Partner Gian Carlo Menotti
107 S Church St, West Chester, PA 19382, USA
Curtis Institute of Music, 1726 Locust St, Philadelphia, PA 19103, Stati Uniti
Capricorn, Haines Rd, Bedford, NY, Stati Uniti
Oaklands Cemetery, 120 Market St # 1, West Chester, PA 19382, Stati Uniti
Samuel Osborne Barber II (March 9, 1910 – January 23, 1981) was an American composer of orchestral, opera, choral, and piano music. He is one of the most celebrated composers of the 20th century: music critic Donal Henahan stated that "Probably no other American composer has ever enjoyed such early, such persistent and such long-lasting acclaim."
Addressing the post-WWI period in his enormous overview of twentieth-century music, but without the ulterior agenda of the anti-gay conspiracy theorists, Alex Ross writes: Homosexual men, who make up approximately 3 to 5 percent of the general population, have played a disproportionately large role in composition of the last hundred years. Somewhere around half of the major American composers of the twentieth century seem to have been homosexual or bisexual: Aaron Copland, Virgil Thomson, Leonard Bernstein, Samuel Barber, Marc Blitzstein, John Cage, Harry Partch, Henry Cowell, Lou Harrison, Gian Carlo Menotti, David Diamond, and Ned Rorem, among many others.
Barber's Adagio for Strings (1936) has earned a permanent place in the concert repertory of orchestras. He was awarded the Pulitzer Prize for Music twice: for his opera Vanessa (1956–57) and for the Concerto for Piano and Orchestra (1962). Also widely performed is his Knoxville: Summer of 1915 (1947), a setting for soprano and orchestra of a prose text by James Agee. At the time of his death, nearly all of his compositions had been recorded.
Barber was born in West Chester, Pennsylvania, the son of Marguerite McLeod (née Beatty) and Samuel Le Roy Barber. He was born into a comfortable, educated, social, and distinguished American family. His father was a physician; his mother, called Daisy, was a pianist of English-Scottish-Irish descent whose family had lived in the United States since the time of the American Revolutionary War. His aunt, Louise Homer, was a leading contralto at the Metropolitan Opera; his uncle, Sidney Homer, was a composer of American art songs. Louise Homer is known to have influenced Barber's interest in voice. Through his aunt, Barber had access to many great singers and songs.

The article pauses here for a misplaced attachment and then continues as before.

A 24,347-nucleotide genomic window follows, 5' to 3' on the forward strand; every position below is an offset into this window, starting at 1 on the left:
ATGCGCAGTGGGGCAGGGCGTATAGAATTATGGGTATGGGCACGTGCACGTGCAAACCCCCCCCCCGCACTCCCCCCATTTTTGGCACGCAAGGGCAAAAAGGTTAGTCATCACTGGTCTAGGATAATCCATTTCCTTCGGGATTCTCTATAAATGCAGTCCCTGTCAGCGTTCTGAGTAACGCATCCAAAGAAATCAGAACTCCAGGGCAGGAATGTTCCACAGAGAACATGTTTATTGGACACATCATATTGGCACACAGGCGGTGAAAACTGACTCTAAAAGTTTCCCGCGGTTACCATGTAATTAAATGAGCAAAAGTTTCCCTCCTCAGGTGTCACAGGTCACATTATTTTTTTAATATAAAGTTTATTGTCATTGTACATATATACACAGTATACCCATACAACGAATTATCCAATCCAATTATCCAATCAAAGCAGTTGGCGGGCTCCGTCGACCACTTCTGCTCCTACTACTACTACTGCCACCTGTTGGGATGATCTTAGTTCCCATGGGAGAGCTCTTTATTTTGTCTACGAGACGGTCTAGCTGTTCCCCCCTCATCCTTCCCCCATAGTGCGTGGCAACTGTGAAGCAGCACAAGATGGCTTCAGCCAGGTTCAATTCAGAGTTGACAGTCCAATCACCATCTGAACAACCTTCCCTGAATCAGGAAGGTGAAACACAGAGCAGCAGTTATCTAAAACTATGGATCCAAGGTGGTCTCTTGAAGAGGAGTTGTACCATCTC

by Carl Van Vechten
At a very early age, Barber became profoundly interested in music, and it was apparent that he had great musical talent and ability. He began studying the piano at the age of 6 and at age 7 composed his first work, Sadness, a 23-measure solo piano piece in C minor. At the age of nine he wrote to his mother:
Dear Mother: I have written this to tell you my worrying secret. Now don't cry when you read it because it is neither yours nor my fault. I suppose I will have to tell it now without any nonsense. To begin with I was not meant to be an athlet [sic]. I was meant to be a composer, and will be I'm sure. I'll ask you one more thing.—Don't ask me to try to forget this unpleasant thing and go play football.—Please—Sometimes I've been worrying about this so much that it makes me mad (not very).
Barber attempted to write his first opera, entitled The Rose Tree, at the age of 10. At the age of 12, he became an organist at a local church. When he was 14, he entered the Curtis Institute of Music in Philadelphia, where he studied piano with Isabelle Vengerova, composition with Rosario Scalero and George Frederick Boyle, and voice with Emilio de Gogorza. He began composing seriously in his late teenage years. Around the same time, he met fellow Curtis schoolmate Gian Carlo Menotti, who became his partner in life as well as in their shared profession. At the Curtis Institute, Barber was a triple prodigy in composition, voice, and piano. He soon became a favorite of the conservatory's founder, Mary Louise Curtis Bok. It was through Mrs. Bok that Barber was introduced to his lifelong publishers, the Schirmer family. At the age of 18, Barber won the Joseph H. Bearns Prize from Columbia University for his violin sonata (now lost or destroyed by the composer).